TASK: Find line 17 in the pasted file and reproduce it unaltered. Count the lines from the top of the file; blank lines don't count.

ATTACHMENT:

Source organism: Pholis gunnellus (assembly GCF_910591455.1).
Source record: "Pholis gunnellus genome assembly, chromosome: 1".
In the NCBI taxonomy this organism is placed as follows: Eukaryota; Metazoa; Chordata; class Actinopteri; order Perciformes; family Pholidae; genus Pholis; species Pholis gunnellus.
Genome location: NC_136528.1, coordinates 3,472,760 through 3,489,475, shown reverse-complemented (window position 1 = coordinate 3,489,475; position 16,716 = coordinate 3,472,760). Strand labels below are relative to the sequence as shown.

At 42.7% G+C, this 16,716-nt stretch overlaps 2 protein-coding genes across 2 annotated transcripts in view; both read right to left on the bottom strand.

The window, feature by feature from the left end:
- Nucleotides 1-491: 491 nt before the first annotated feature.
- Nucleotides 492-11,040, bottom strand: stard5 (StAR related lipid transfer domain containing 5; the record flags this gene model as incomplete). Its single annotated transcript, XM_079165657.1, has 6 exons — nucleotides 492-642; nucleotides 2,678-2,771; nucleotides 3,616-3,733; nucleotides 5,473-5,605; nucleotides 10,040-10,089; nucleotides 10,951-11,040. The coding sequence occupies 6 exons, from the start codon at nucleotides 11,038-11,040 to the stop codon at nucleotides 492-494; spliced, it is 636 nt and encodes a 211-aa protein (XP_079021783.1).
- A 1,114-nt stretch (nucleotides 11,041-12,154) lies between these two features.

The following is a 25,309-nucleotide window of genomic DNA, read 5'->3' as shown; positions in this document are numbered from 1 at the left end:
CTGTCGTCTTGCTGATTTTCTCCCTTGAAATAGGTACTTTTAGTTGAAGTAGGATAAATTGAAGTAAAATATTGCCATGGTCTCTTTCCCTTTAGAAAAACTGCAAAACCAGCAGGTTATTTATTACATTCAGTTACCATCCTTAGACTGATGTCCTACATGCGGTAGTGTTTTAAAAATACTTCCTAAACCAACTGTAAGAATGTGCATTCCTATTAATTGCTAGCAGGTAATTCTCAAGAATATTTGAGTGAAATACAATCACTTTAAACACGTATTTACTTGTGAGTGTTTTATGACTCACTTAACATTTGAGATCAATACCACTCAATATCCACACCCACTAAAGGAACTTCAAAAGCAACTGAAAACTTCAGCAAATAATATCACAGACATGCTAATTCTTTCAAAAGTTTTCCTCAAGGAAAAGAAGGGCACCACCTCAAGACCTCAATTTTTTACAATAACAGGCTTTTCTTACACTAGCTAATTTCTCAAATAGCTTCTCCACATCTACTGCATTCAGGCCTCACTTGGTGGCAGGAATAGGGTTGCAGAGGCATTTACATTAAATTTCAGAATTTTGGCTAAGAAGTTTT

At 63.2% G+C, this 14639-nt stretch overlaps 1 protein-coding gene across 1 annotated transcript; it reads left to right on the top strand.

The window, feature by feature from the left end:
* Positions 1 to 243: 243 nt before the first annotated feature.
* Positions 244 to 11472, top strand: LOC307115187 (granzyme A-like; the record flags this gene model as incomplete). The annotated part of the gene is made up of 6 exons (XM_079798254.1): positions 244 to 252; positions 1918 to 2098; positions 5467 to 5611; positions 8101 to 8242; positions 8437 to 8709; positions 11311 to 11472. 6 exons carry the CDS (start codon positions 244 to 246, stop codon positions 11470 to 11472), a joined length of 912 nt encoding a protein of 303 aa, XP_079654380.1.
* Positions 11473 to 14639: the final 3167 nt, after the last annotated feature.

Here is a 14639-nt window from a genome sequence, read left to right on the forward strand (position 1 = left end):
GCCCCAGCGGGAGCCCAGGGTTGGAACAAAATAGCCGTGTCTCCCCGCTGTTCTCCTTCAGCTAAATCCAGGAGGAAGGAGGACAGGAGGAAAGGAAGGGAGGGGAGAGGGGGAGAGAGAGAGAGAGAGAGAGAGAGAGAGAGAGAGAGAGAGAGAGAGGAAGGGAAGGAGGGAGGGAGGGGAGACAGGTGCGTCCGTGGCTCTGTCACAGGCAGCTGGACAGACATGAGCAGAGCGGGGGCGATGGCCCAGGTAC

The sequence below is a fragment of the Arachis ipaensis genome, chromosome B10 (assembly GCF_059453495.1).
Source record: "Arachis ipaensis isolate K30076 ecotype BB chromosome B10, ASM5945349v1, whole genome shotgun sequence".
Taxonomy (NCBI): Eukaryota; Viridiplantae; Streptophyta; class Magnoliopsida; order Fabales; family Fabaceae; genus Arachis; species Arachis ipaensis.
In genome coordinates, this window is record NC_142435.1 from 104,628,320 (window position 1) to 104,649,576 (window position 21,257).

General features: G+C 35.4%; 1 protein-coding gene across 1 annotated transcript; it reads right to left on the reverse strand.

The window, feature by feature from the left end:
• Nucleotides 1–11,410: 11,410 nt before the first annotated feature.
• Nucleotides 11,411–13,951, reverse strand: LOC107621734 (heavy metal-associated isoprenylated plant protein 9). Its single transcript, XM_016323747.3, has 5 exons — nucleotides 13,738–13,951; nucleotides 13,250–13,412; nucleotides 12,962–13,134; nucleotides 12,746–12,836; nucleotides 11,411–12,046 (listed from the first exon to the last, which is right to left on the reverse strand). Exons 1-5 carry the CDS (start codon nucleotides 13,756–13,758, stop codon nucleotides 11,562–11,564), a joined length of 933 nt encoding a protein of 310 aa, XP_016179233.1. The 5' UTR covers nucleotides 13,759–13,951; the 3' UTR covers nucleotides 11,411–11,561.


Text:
Here is a 14639-nt window from a genome sequence, read left to right on the forward strand (position 1 = left end):